Tag Archives: alvvays

Top 40 Albums of 2017 (40-21)

 

Honorable Mention:

Converge, The Dusk in Us

Godspeed You! Black Emperor, Luciferian Towers

Greet Death, Dixieland

Shannon Lay, Living Water

Oddisee, The Iceberg

Pile, A Hairshirt of Purpose

St. Vincent, Masseduction

Kamasi Washington, Harmony in Difference EP

Why, Moh Lhean

Chelsea Wolfe, Hiss Spun

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The Top 40 Albums of 2014 (40-21)

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For me, this list is the most important thing I write all year. While I enjoy all the various writing avenues I take, the “Top Albums” list is really the end-all-be-all. I’m not blind to the list of other music websites, and as I peruse them, I always find myself scoffing or shaking my head in frustration. Sometimes it’s because of the thinly veiled politics behind picks; other times it’s the unwarranted hype given to an artist who still needs time to grow. I like to believe that I’m so outside the industry and that I can give you a list that is based solely on my passion for music that lurks outside the mainstream. Once again, I’ve compiled a list of some incredible albums that hail from a wide range of genres. Give the first 20 a read through and a listen, and I’m sure you’ll find something that strayed beyond your listening peripheral in 2014.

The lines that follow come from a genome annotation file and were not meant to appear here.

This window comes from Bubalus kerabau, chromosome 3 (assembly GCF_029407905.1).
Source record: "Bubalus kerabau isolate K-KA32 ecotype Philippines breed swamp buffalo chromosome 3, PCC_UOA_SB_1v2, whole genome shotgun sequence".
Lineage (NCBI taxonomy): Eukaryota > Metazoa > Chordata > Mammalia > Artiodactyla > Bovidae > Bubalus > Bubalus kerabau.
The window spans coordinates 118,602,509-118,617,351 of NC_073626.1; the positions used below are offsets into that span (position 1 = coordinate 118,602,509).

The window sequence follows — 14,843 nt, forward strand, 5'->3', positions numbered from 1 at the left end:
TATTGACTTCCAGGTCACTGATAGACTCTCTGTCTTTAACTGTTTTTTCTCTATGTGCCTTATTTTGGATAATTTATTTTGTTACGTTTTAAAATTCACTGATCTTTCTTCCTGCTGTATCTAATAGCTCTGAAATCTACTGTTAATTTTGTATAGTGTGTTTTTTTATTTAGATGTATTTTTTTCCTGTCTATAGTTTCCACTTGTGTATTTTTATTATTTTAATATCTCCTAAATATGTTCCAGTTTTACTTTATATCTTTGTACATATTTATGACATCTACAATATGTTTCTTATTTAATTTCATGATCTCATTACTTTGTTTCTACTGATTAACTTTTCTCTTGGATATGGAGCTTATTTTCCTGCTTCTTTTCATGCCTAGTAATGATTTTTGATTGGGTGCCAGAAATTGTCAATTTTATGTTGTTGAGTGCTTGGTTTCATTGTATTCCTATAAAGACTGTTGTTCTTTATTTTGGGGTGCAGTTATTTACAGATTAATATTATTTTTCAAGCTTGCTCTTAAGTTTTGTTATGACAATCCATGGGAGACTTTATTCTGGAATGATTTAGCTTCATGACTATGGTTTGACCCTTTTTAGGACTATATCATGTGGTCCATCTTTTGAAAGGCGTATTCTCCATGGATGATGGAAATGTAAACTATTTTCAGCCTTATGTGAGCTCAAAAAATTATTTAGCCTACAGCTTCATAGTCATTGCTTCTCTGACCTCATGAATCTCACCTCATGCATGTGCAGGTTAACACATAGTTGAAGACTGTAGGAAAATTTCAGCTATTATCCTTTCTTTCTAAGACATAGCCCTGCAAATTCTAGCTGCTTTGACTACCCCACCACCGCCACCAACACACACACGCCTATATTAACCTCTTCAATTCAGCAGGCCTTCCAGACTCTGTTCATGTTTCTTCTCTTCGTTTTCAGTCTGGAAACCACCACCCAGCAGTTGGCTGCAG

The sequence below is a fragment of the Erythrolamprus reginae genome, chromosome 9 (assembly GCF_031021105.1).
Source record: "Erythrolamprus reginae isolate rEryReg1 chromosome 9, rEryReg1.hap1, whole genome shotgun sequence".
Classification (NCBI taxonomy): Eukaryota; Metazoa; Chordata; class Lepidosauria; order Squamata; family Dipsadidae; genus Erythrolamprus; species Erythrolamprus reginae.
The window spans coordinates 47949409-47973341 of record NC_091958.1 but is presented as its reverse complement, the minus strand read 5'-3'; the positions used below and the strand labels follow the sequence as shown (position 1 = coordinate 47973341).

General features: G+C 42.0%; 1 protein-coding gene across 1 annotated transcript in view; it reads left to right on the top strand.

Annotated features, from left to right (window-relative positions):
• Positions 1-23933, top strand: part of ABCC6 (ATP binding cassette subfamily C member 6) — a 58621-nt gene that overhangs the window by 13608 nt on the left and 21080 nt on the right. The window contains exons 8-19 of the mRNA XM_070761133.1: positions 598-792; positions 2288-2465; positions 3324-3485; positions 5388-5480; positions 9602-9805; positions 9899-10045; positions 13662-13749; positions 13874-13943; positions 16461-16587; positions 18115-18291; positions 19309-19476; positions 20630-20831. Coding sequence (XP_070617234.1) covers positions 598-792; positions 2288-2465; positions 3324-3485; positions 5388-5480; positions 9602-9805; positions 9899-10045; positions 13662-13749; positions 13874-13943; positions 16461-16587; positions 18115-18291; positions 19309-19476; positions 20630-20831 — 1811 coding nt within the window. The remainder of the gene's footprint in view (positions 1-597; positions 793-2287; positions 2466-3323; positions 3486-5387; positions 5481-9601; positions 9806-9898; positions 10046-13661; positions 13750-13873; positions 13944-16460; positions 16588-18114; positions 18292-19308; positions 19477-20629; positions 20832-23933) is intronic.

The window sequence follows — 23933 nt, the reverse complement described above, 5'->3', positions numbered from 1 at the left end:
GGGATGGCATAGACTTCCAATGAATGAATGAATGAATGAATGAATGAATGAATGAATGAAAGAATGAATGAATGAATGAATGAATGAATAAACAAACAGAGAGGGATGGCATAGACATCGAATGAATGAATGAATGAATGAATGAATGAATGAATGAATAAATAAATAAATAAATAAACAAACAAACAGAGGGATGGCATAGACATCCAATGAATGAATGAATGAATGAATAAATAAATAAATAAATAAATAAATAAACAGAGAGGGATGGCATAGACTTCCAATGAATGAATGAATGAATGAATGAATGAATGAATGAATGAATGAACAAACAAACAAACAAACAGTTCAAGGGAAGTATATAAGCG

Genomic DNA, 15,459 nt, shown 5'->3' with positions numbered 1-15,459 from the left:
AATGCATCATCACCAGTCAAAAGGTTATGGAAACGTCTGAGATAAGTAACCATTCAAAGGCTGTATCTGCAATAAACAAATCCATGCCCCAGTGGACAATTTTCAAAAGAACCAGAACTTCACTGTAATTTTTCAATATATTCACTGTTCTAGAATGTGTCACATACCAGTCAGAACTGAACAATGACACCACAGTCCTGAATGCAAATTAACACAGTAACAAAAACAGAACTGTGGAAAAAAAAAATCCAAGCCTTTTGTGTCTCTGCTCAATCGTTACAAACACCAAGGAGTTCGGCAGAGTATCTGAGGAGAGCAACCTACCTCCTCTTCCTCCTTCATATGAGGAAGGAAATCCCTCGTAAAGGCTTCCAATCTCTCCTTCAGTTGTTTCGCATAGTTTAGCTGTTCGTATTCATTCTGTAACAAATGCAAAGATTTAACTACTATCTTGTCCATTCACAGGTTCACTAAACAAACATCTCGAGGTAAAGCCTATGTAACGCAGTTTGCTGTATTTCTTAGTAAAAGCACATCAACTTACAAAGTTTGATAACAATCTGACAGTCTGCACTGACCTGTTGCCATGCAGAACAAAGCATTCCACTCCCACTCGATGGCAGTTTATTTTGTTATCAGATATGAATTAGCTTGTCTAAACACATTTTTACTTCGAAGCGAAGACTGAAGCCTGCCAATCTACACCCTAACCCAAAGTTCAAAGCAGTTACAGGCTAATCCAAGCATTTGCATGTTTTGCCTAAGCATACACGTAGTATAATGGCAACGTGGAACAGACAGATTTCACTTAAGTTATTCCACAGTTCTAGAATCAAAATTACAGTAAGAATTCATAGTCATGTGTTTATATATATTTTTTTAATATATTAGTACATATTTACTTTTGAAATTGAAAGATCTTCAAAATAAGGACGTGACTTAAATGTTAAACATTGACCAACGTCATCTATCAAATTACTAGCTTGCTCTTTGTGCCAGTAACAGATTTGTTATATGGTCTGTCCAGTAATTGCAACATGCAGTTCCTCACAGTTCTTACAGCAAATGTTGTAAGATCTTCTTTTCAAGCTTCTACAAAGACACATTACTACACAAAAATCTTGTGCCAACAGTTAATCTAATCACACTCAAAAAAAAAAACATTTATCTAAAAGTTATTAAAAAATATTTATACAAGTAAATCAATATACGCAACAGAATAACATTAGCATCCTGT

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Alvvays “Alvvays”

Alvvays

Alvvays

[Polyvinyl / Transgressive; 2014]

RATING: 8

Nostalgia-based music is far from a new thing. Every year 100s of bands release albums paying homage to the sounds of old, ranging from 60s psychedelia, 70s prog-rock, or 80s new wave. With their self-titled debut, Alvvays (pronounced “Always”) are just another one of these bands borrowing heavily from the past, but the difference with this Nova Scotia quintet from many others is the flawless craftsmanship displayed through every track on the album.

I’m not suggesting that what Alvvays have created is perfect. In fact, pristine musicianship and production would tarnish exactly what makes the album so great. Thanks to producer/genius Chad VanGaalen, the album’s rough, lo-fi exterior amplifies the warm and welcoming heart of the music. The songs are a refreshing mix of 60s pop and 80s new wave, blending the jangly guitars of the Mama’s and the Papas with the no-nonsense synths of Kraftwerk. This is far from a paint by genre venture with the album’s constant reliance on a rumbling under current of overdrive helping to give it a faint punk aftertaste.

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